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How Arkansas is assisting in Hurricane Ida relief efforts

by Arkansas Democrat-Gazette , Nyssa Kruse | September 3, 2021 at 2:42 p.m.
HURRICANE RELIEF Sgt. Maj. Lance Nutt briefs Sheep Dog Impact Assistance members and volunteers on Wednesday Sept. 1 2021 before their deployment to help with hurricane relief in south Louisiana in the wake of Hurricane Ida. Several of the 40 to 50 men and women involved in the deployment left Sheep Dog headquarters in Rogers on Wednesday for travel to Louisiana, said Bridgette (cq) West with Sheep Dog Impact Assistance. They will mostly help put tarps on the roofs of damaged homes and do chain saw work, she said. Local Sheep Dog members and volunteers, plus others from several states, are part of the relief effort. The group should return to Arkansas Sunday or Monday. Another group is set to deploy on Tuesday, West said. Go to nwaonline.com/210902Daily/ to see more photos. (NWA Democrat-Gazette/Flip Putthoff)

This story is a part of The Article, your guide to Arkansas news and culture, presented by the Democrat-Gazette. Sign up for The Article's twice-weekly newsletter here or go here to see stories that have appeared in past newsletters.

Hundreds of Arkansans have gone or will be headed this week to the Gulf Coast to provide relief after Hurricane Ida made landfall Sunday as one of the strongest hurricanes to hit the region ever.

Here’s some of the groups that have assisted in relief efforts so far.

Government assistance

A group of first responders, 24 from Central Arkansas and 21 from Northwest Arkansas, arrived at a convention center near Baton Rouge earlier this week.

The team, called Arkansas Task Force-1, is trained in urban search and rescue and responding to natural disasters.

The Arkansas National Guard plans to send more than 500 members from the 39th Infantry Brigade Combat Team and 142nd Field Artillery Brigade to assist in emergency response operations.

Gov. Asa Hutchinson said Tuesday that Arkansas would send 33 state troopers, pending federal approval, to assist with rescue and security in Louisiana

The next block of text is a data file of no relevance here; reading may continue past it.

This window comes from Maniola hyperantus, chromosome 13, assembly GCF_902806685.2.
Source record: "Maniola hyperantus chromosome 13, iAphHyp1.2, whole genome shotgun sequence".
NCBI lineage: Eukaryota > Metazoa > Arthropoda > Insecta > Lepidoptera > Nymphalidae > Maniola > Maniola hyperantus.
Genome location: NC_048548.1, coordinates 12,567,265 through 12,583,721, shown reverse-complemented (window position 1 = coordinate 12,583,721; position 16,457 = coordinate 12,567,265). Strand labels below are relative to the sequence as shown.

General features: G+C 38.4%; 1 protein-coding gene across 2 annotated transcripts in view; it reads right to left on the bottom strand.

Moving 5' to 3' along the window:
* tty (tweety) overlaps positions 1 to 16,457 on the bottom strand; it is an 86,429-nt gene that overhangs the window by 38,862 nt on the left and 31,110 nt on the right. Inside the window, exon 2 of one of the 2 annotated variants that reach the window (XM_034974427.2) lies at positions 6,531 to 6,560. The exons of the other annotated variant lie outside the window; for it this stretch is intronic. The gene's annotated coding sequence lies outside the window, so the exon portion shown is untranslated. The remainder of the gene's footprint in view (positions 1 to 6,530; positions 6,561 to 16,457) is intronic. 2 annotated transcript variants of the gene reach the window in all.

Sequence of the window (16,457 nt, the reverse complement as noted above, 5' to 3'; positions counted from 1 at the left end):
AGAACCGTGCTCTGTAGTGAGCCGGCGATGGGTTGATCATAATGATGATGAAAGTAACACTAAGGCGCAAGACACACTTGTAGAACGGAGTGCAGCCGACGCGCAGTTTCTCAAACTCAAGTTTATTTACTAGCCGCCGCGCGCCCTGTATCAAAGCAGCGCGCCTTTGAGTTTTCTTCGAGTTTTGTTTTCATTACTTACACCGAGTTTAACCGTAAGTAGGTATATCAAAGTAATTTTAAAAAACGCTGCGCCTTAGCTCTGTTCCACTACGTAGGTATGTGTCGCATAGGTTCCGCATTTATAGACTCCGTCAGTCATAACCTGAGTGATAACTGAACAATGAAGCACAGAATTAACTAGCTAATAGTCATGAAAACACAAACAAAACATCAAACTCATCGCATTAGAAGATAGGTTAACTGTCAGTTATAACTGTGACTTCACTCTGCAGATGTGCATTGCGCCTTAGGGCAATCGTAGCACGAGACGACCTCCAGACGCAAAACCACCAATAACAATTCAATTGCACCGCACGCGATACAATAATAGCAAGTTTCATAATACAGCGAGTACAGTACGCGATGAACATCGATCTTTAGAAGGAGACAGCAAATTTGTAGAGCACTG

Little Rock is offering local hotel vouchers to Louisiana and Mississippi residents displaced by the storms. Impacted residents must provide some form of photo identification and verify that they live in impacted areas.

Nonprofit organizations

The American Red Cross of Missouri and Arkansas sent four emergency response vehicles to Louisiana on Monday to transport and deliver food and emergency supplies to affected communities. Two volunteers will travel in each vehicle.

Sheep Dog Impact Assistance, a nonprofit headquartered in Rogers, is planning to send two teams of volunteers to the Gulf Coast. The first group left Wednesday, and the second group is set to leave Tuesday.

Private companies

Entergy Arkansas is sending 520 employees -- line workers, vegetation crews and support personnel -- to the Gulf region to help with the effort underway to restore power to the almost 1 million customers who lost power in the hurricane, communications specialist Brandi Hinkle said.

Arkansas motor coach drivers have also been assisting both before and after the hurricane made landfall.

Six drivers from Little Rock Coaches Inc. have been helping people in New Orleans evacuate since early Saturday morning, company President Cary Martin said. Most people were taken to north Louisiana.

Read more stories about Arkansans assisting in relief efforts, both from reporter Ashton Eley, here and here.

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